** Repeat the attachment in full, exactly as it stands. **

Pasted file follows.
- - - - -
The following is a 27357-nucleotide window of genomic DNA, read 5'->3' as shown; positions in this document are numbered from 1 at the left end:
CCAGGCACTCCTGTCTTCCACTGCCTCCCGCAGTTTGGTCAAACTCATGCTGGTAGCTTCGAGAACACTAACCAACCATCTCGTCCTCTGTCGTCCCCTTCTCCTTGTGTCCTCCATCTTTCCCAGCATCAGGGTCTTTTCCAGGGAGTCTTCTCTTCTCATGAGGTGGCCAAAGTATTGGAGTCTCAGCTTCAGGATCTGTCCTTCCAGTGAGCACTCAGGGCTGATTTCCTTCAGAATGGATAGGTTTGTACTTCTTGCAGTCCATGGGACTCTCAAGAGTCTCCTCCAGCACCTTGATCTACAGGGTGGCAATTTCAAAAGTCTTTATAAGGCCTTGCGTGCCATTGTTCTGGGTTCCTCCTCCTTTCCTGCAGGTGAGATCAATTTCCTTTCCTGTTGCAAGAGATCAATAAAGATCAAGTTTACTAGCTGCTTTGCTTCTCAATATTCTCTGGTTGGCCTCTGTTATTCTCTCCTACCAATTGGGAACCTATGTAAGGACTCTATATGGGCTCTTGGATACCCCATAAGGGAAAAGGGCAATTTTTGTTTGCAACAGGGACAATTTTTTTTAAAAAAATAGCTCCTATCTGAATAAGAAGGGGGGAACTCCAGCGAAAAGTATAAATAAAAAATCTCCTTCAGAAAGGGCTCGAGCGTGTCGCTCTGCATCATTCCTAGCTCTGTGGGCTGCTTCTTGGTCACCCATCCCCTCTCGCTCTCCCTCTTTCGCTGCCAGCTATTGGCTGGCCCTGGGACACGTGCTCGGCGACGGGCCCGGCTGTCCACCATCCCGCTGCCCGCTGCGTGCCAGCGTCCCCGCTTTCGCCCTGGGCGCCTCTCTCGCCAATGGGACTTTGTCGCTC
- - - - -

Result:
The following is a 27357-nucleotide window of genomic DNA, read 5'->3' as shown; positions in this document are numbered from 1 at the left end:
CCAGGCACTCCTGTCTTCCACTGCCTCCCGCAGTTTGGTCAAACTCATGCTGGTAGCTTCGAGAACACTAACCAACCATCTCGTCCTCTGTCGTCCCCTTCTCCTTGTGTCCTCCATCTTTCCCAGCATCAGGGTCTTTTCCAGGGAGTCTTCTCTTCTCATGAGGTGGCCAAAGTATTGGAGTCTCAGCTTCAGGATCTGTCCTTCCAGTGAGCACTCAGGGCTGATTTCCTTCAGAATGGATAGGTTTGTACTTCTTGCAGTCCATGGGACTCTCAAGAGTCTCCTCCAGCACCTTGATCTACAGGGTGGCAATTTCAAAAGTCTTTATAAGGCCTTGCGTGCCATTGTTCTGGGTTCCTCCTCCTTTCCTGCAGGTGAGATCAATTTCCTTTCCTGTTGCAAGAGATCAATAAAGATCAAGTTTACTAGCTGCTTTGCTTCTCAATATTCTCTGGTTGGCCTCTGTTATTCTCTCCTACCAATTGGGAACCTATGTAAGGACTCTATATGGGCTCTTGGATACCCCATAAGGGAAAAGGGCAATTTTTGTTTGCAACAGGGACAATTTTTTTTAAAAAAATAGCTCCTATCTGAATAAGAAGGGGGGAACTCCAGCGAAAAGTATAAATAAAAAATCTCCTTCAGAAAGGGCTCGAGCGTGTCGCTCTGCATCATTCCTAGCTCTGTGGGCTGCTTCTTGGTCACCCATCCCCTCTCGCTCTCCCTCTTTCGCTGCCAGCTATTGGCTGGCCCTGGGACACGTGCTCGGCGACGGGCCCGGCTGTCCACCATCCCGCTGCCCGCTGCGTGCCAGCGTCCCCGCTTTCGCCCTGGGCGCCTCTCTCGCCAATGGGACTTTGTCGCTC